Starting a community garden or farm? Here are 12 things to consider first...
1. What do you want to do? No two community growing groups are the same as each one is created by a unique area with unique needs, so it's important to know your community and have a good idea of what you'd like to create.
2. Finding your people. Spend some time finding people who share your enthusiasm and are prepared to put in some time and effort to generate further interest. At this stage you will need to agree a broad idea of what you want to do, what the benefits will be and the need for the type of project you are planning in your area.
3. Finding the right site. Many community growing spaces are created because there is an area of land that is derelict or underused and people want to improve it. Others begin with a group of people who share an interest in creating something (eg. a wildlife garden or food growing group) and need to find a site suitable for their project. Existing community growing spaces vary greatly in size from a few square metres to a park-sized area of several hectares, so many areas of land could be considered.
4. Planning and designing your site. Putting together a site design for your garden not only enables you to plan ahead and overcome any challenges your site presents, but also enhances ownership and involvement by the group itself.
5. Organising your group. A newly formed group will often just be a group of people with a shared aim or interest. As you expand it is important to formalise your group in legal terms, through a constitution or incorporation, helping you stay united around your purpose and do things like opening a bank account or applying for funding.
6. Volunteers. Whatever roles people do in or for the garden or farm, and no matter how much time they spend, if they aren’t getting paid, they are volunteers. Community growing spaces can offer a wide variety of opportunities for volunteering, for both the skilled and experienced so spending some time thinking about how volunteer roles can be organised and supported will pay long-term dividends for all involved.
7. Induction, training and retention. Once you have recruited your volunteer you need to think about how to introduce them into your organisation, history and aims, and explain clearly how you operate and the systems and policies you use on your site.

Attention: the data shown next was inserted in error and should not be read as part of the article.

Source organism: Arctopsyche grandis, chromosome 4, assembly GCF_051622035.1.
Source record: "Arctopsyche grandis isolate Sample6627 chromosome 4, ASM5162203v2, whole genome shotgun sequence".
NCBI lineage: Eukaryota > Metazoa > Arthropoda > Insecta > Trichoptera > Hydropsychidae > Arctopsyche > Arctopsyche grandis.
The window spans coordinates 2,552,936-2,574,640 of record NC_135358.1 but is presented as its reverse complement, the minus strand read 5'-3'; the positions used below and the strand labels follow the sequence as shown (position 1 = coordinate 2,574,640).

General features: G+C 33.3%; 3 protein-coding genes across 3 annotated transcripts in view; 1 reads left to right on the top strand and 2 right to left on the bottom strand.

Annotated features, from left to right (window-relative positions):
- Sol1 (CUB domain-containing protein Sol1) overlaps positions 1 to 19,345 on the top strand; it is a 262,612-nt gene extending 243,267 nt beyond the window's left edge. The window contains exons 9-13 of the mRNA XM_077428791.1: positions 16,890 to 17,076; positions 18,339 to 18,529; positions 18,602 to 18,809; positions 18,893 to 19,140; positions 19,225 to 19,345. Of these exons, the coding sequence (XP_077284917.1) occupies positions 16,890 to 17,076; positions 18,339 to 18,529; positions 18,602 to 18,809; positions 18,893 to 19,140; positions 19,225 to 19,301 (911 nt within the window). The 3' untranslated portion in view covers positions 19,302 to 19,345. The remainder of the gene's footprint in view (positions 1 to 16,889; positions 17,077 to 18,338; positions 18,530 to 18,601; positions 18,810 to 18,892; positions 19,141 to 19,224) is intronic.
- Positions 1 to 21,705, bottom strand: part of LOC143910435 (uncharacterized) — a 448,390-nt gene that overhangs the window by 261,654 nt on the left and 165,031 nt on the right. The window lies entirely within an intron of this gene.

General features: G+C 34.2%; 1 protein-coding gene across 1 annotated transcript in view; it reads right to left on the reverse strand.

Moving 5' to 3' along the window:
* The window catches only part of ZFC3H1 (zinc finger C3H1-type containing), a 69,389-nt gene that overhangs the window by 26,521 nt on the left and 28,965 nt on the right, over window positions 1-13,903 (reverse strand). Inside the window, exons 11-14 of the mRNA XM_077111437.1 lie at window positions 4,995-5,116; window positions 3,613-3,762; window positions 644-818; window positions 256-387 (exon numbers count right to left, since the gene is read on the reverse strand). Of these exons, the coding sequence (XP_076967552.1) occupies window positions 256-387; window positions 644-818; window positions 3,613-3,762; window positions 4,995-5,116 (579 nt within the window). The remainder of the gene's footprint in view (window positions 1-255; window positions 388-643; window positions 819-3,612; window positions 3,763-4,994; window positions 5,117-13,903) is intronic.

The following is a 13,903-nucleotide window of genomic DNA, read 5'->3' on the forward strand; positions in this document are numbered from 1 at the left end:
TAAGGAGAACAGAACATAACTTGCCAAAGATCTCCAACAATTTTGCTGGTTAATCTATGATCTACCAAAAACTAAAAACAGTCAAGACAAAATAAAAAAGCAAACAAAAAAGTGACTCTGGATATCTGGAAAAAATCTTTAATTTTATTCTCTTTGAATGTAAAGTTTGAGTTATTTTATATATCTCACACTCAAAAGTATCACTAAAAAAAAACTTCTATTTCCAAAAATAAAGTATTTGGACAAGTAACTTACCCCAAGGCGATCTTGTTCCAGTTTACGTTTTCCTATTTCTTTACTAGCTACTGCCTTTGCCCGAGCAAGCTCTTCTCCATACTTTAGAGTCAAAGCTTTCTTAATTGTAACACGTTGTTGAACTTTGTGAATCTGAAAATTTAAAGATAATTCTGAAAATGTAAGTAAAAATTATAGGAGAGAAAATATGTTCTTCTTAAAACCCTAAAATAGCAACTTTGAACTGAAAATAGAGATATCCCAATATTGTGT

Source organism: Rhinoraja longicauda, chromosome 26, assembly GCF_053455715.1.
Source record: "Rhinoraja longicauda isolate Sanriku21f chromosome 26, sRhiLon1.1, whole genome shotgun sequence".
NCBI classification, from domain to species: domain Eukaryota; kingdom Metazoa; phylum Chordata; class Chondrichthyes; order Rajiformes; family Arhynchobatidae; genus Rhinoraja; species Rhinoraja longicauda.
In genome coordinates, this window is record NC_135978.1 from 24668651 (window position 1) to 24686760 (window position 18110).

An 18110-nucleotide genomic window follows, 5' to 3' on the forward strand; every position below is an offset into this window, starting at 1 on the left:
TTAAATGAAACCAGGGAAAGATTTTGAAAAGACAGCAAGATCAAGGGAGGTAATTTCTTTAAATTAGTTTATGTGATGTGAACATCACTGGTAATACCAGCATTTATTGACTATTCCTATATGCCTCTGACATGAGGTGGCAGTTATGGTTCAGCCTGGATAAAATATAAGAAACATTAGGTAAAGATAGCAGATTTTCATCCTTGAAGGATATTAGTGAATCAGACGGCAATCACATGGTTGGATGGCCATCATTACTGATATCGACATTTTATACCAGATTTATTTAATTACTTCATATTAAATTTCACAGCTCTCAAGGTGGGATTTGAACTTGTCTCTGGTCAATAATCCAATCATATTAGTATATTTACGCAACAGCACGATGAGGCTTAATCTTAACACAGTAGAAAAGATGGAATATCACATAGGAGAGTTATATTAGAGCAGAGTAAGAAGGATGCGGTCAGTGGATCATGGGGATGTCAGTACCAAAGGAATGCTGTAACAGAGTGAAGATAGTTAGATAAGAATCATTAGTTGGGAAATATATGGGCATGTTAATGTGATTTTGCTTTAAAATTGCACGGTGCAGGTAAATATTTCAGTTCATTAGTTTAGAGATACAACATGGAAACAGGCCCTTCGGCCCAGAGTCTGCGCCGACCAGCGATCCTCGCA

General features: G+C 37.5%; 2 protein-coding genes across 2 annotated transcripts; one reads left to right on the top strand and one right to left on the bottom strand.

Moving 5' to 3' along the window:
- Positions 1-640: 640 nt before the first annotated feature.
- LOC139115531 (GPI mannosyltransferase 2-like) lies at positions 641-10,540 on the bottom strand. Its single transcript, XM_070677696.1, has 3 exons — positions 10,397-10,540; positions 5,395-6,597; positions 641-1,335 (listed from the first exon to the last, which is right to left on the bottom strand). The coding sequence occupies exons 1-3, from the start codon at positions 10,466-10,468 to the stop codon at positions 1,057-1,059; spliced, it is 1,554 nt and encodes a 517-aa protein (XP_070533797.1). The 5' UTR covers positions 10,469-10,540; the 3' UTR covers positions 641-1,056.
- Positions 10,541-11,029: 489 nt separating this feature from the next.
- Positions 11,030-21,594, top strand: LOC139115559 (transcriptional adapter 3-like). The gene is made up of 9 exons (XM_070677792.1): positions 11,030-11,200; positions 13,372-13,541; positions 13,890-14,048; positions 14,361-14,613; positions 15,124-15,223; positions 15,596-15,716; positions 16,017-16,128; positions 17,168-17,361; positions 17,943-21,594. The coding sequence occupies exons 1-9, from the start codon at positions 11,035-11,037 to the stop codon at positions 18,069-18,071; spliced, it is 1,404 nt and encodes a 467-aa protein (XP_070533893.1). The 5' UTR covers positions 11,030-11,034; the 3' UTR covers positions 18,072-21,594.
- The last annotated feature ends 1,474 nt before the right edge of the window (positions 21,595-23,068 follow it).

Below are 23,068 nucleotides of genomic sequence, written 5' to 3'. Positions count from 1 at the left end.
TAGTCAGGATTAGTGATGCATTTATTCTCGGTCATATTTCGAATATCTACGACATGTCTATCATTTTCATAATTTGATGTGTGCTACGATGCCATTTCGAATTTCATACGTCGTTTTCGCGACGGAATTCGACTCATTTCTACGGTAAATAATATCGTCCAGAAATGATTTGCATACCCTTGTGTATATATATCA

8. Being welcoming. Look carefully at the range of activities delivered as part of your project and find ways to be engaging and welcoming to the wide variety of people that make up your community. Events such as festivals can bring a lot of people to your space. Supplying tea and snacks to volunteers to bring them together at break times helps develop connections and make everyone feel valued and important
9. Building connections with businesses and partners. Once you have established your project, you may want to think about who else can support and get involved on your site. The business community is a good place to consider as they can potentially bring all sorts of added resources to your site.
10. Budgeting. A budget sets out what your group plans to do with its money over a financial year. Budgets help you manage and control the finances of your site. For example, your budget will enable you to predict difficulties, such as a shortfall in money to pay bills in a given month (a temporary cash flow crisis).
11. Action and business planning. An action plan shows how to execute and achieve your objectives. This differs from a business plan which often contains a lot of guesswork.
12. Evaluation and health of your organisation. Evaluation is crucial to understanding what you have achieved, what has gone well and what can be improved.
These elements form the structure for our comprehensive Community Growing Resource Pack, which is available for free to members.
Click the thumbnail below to download the full document (login required):